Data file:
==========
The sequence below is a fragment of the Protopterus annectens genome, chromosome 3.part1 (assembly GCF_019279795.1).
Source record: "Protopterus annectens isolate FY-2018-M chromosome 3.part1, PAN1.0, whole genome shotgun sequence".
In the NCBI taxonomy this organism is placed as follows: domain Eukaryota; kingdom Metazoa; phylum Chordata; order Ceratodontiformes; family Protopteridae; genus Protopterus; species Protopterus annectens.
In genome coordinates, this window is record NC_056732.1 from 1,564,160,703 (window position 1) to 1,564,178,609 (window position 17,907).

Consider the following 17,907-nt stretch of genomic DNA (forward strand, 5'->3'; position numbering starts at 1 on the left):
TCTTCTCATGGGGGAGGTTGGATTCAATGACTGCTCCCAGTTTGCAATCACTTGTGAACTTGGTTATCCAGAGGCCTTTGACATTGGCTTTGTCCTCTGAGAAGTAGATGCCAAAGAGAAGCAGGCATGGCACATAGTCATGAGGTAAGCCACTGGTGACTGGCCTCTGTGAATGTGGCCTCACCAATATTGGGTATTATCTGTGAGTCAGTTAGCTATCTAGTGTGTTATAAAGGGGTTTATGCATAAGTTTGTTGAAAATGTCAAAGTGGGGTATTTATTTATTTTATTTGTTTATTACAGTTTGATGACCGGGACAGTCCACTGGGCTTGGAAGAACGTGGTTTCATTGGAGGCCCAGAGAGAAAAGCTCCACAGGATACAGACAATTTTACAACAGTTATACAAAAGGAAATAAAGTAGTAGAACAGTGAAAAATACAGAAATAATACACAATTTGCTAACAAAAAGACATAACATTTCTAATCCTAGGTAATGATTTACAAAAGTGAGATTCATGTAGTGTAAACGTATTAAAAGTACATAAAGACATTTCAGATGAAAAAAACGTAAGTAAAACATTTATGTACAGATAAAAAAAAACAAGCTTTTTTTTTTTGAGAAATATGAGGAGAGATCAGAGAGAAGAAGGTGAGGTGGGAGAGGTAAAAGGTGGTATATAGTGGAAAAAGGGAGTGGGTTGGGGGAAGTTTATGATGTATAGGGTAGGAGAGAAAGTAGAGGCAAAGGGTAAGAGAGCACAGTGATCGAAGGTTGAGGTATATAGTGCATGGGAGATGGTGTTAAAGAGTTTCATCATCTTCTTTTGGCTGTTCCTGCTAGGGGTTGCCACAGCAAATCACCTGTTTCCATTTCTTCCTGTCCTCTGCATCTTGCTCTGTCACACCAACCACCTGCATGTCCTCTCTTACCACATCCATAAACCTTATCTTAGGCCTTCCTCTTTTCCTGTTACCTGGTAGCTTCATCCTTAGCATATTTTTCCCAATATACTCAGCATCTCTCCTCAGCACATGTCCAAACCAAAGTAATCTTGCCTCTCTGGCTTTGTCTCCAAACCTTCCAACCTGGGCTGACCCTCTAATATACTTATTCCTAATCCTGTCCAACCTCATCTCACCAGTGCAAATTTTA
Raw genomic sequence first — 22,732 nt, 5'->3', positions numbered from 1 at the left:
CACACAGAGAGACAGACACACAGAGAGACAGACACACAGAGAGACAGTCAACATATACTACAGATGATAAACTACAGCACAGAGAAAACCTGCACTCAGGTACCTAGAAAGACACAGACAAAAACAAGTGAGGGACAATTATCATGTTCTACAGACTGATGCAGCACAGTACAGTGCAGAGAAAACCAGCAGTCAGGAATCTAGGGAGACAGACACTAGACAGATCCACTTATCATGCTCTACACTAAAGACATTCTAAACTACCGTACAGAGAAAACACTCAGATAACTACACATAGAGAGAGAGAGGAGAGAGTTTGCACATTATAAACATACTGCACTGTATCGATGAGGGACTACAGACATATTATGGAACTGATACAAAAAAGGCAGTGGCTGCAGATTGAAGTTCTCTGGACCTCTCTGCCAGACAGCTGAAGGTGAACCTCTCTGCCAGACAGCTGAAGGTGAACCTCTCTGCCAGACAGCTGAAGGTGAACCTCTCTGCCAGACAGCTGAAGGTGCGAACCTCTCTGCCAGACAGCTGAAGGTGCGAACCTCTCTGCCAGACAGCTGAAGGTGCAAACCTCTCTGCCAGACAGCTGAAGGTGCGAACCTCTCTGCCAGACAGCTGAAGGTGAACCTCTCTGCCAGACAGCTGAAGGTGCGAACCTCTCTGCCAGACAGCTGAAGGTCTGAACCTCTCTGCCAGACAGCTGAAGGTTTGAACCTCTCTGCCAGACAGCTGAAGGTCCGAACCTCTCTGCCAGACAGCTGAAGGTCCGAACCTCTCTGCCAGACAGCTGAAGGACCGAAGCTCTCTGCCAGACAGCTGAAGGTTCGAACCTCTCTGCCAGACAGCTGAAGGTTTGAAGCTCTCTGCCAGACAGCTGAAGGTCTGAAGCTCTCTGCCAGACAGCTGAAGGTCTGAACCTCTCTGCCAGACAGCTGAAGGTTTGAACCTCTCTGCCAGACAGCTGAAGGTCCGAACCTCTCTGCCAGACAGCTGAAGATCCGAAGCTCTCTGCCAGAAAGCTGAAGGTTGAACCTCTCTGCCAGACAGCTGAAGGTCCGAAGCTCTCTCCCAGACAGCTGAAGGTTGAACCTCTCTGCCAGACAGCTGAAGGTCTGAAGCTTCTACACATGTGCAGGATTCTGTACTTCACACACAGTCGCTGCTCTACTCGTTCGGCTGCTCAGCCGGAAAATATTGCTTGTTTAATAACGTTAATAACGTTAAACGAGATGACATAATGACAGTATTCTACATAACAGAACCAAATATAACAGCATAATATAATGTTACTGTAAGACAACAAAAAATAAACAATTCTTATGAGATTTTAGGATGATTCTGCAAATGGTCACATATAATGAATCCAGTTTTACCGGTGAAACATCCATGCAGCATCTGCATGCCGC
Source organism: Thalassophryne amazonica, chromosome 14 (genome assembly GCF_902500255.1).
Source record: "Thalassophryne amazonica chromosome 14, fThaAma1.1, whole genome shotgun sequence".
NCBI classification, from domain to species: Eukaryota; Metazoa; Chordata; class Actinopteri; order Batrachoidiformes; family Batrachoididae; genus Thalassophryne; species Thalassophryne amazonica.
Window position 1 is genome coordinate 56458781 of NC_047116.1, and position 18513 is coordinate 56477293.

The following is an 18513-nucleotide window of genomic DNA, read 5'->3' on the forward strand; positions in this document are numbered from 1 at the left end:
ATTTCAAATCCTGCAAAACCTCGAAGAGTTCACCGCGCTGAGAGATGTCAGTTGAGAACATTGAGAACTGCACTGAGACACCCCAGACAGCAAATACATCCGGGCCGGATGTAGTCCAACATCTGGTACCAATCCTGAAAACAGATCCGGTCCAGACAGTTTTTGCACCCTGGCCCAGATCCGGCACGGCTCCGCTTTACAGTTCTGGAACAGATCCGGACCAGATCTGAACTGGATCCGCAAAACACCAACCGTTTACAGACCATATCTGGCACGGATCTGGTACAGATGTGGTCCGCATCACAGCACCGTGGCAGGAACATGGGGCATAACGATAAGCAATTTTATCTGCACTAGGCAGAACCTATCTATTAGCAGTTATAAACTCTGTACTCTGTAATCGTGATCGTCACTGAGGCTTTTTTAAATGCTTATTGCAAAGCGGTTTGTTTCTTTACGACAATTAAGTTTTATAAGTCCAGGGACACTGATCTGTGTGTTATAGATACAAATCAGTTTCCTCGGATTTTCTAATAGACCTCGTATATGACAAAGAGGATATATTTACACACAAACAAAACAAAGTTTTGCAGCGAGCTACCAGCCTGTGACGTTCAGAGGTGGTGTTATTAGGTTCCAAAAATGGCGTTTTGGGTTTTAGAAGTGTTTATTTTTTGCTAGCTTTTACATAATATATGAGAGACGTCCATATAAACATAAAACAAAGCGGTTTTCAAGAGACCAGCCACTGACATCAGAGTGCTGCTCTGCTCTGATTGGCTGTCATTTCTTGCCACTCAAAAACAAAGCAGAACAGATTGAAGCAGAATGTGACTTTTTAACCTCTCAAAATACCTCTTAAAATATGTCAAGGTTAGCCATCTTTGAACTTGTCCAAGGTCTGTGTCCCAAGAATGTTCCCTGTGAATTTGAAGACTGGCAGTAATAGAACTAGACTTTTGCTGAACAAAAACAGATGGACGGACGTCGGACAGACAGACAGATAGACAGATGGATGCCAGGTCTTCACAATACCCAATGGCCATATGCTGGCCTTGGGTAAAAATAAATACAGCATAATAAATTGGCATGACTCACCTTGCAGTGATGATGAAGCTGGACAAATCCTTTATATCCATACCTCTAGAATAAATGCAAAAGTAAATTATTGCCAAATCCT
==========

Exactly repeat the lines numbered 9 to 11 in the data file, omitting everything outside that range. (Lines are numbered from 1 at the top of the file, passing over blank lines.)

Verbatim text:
Source organism: Thalassophryne amazonica, chromosome 14 (genome assembly GCF_902500255.1).
Source record: "Thalassophryne amazonica chromosome 14, fThaAma1.1, whole genome shotgun sequence".
NCBI classification, from domain to species: Eukaryota; Metazoa; Chordata; class Actinopteri; order Batrachoidiformes; family Batrachoididae; genus Thalassophryne; species Thalassophryne amazonica.